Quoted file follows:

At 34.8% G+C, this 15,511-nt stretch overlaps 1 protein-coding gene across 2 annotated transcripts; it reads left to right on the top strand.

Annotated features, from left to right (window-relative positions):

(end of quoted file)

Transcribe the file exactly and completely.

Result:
At 34.8% G+C, this 15,511-nt stretch overlaps 1 protein-coding gene across 2 annotated transcripts; it reads left to right on the top strand.

Annotated features, from left to right (window-relative positions):